US has moral obligation to end Syrian civil war: Obama
Barack Obama has said that the country has both a moral and national security obligation to stop the slaughter as being launched by the Assad regime.
Washington: Noting that the United States is working with its allies to help end the civil war in Syria, President Barack Obama has said that the country has both a moral and national security obligation to stop the slaughter as being launched by the Assad regime.
"We have both a moral obligation and a national security interest in, A, ending the slaughter in Syria, but, B, also ensuring that we`ve got a stable Syria that is representative of all the Syrian people, and is not creating chaos for its neighbors," Obama told reporters in a joint news conference with his visiting South Korean counterpart Park Geun-Hye yesterday.
He said that for the last two years, the US has been active in trying to ensure that Bashar al-Assad, the Syrian President, exits the stage, and the political transition could be started in the strife-torn country.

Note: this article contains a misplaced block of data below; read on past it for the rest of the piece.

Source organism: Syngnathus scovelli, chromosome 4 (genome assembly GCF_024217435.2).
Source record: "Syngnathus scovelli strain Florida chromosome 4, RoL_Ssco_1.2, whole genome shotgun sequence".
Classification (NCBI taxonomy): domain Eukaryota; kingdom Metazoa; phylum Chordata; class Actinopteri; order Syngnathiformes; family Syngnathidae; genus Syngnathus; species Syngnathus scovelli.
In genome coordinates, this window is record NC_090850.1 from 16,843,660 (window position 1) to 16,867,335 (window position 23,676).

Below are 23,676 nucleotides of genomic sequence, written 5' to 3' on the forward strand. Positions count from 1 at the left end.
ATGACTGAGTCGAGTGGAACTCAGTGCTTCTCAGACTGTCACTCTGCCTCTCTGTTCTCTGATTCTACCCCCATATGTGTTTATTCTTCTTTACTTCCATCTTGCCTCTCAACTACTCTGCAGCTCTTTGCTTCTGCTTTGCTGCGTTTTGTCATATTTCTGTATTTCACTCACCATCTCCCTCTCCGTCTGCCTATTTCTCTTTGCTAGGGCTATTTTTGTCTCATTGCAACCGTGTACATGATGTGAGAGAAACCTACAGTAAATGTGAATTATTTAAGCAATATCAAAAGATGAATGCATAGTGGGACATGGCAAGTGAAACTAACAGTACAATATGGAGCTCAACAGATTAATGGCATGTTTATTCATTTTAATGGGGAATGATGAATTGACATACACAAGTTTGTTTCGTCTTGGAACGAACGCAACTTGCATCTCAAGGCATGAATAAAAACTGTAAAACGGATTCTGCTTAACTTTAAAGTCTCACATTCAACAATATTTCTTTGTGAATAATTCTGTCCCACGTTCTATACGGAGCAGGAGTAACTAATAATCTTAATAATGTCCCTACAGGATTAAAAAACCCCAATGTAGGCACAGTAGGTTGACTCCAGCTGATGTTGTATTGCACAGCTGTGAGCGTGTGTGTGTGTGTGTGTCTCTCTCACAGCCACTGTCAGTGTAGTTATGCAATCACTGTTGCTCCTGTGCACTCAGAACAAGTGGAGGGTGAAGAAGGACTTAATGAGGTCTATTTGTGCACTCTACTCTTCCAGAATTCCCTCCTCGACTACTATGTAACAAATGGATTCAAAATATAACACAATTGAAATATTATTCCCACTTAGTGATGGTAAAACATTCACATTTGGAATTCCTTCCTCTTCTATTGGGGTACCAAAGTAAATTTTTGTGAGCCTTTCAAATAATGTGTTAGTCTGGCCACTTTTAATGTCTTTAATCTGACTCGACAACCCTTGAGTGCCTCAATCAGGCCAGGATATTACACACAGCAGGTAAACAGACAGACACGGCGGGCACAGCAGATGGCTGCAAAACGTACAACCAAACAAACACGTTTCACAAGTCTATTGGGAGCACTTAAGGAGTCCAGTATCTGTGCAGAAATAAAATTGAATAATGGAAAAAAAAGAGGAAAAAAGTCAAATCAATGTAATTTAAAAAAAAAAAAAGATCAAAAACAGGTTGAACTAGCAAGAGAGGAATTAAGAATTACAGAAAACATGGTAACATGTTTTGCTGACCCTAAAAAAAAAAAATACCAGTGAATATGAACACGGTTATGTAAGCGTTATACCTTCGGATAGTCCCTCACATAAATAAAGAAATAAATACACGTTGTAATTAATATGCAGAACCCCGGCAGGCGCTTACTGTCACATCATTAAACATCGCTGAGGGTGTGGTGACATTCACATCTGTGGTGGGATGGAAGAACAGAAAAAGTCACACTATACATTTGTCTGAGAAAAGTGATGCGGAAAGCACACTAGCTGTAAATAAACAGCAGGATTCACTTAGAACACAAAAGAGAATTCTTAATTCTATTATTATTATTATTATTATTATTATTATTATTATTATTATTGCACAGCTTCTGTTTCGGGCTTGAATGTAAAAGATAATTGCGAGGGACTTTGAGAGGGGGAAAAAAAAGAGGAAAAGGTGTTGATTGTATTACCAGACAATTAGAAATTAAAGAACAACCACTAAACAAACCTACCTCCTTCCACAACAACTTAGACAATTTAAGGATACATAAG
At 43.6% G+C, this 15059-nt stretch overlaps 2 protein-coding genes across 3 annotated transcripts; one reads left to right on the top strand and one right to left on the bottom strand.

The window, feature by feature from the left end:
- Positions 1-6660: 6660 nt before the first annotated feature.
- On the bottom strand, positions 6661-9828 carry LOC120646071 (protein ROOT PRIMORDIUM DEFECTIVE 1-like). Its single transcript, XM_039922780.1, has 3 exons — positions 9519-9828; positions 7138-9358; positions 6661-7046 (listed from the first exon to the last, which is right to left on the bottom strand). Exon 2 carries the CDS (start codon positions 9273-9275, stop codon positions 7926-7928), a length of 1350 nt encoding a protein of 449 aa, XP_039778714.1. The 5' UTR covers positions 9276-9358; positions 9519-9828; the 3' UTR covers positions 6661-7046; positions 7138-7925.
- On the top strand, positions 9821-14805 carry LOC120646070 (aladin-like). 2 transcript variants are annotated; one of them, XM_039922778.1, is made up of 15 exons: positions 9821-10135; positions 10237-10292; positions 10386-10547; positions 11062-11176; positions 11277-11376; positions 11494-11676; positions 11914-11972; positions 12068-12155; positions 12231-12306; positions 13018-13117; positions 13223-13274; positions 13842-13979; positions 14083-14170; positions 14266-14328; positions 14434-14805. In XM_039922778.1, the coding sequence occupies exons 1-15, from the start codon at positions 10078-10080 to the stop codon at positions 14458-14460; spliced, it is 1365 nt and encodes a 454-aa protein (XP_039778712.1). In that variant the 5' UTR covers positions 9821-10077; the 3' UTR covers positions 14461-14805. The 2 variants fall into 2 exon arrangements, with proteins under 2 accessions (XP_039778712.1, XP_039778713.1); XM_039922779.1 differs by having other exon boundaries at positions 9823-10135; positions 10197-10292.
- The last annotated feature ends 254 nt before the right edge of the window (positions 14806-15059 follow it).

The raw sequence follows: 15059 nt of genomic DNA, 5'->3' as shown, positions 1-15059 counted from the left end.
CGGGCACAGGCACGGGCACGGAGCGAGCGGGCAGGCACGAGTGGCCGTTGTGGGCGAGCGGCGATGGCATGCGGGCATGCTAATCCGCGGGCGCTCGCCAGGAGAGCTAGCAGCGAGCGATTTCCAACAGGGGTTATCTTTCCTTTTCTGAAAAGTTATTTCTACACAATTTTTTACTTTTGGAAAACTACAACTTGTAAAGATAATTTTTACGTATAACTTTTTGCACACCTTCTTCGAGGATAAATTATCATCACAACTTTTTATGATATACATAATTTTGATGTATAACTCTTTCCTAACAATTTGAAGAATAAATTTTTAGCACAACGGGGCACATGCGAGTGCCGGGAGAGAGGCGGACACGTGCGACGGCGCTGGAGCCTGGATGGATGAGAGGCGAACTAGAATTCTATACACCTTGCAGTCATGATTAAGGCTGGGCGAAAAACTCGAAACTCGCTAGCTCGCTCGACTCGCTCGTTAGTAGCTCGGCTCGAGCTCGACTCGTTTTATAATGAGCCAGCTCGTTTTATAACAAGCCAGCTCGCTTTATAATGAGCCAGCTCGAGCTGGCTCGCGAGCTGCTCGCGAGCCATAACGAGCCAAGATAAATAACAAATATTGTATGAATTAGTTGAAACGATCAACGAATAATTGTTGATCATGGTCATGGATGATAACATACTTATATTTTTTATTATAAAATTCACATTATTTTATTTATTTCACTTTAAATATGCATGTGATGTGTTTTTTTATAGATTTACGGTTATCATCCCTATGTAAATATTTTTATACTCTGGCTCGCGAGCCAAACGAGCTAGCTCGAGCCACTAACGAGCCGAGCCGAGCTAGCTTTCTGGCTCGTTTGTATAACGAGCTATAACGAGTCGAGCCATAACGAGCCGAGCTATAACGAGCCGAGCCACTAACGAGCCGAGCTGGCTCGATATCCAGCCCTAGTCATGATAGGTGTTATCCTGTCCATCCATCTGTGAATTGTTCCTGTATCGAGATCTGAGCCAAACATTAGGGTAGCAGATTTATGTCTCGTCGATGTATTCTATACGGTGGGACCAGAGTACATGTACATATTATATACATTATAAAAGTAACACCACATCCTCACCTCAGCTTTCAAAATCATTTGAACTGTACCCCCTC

"My job is to constantly measure our very real and legitimate humanitarian and national security interests in Syria, but measuring those against my bottom line, which is what`s in the best interest of America`s security and making sure that I`m making decisions not based on a hope and a prayer, but on hard-headed analysis in terms of what will actually make us safer and stabilise the region," Obama said.
He said that the US has evidences that there has been the use of chemical weapons inside of Syria.
"But don`t make decisions based on `perceived`. I can`t organise international coalitions around `perceived`. We`ve tried that in the past, by the way, and it didn`t work out well," he said.
"So we want to make sure that we have the best analysis possible. We want to make sure that we are acting deliberately," the US President said.
Obama pointed out that there have been several instances during the course of his presidency where he said he was going to do something and it ended up getting done.
"And there were times when there were folks on the sidelines wondering why hasn`t it happened yet and what`s going on and why didn`t it go on tomorrow?
But in the end, whether it`s bin Laden or Gaddafi, if we say we`re taking a position, I would think at this point the international community has a pretty good sense that we typically follow through on our commitments," he added.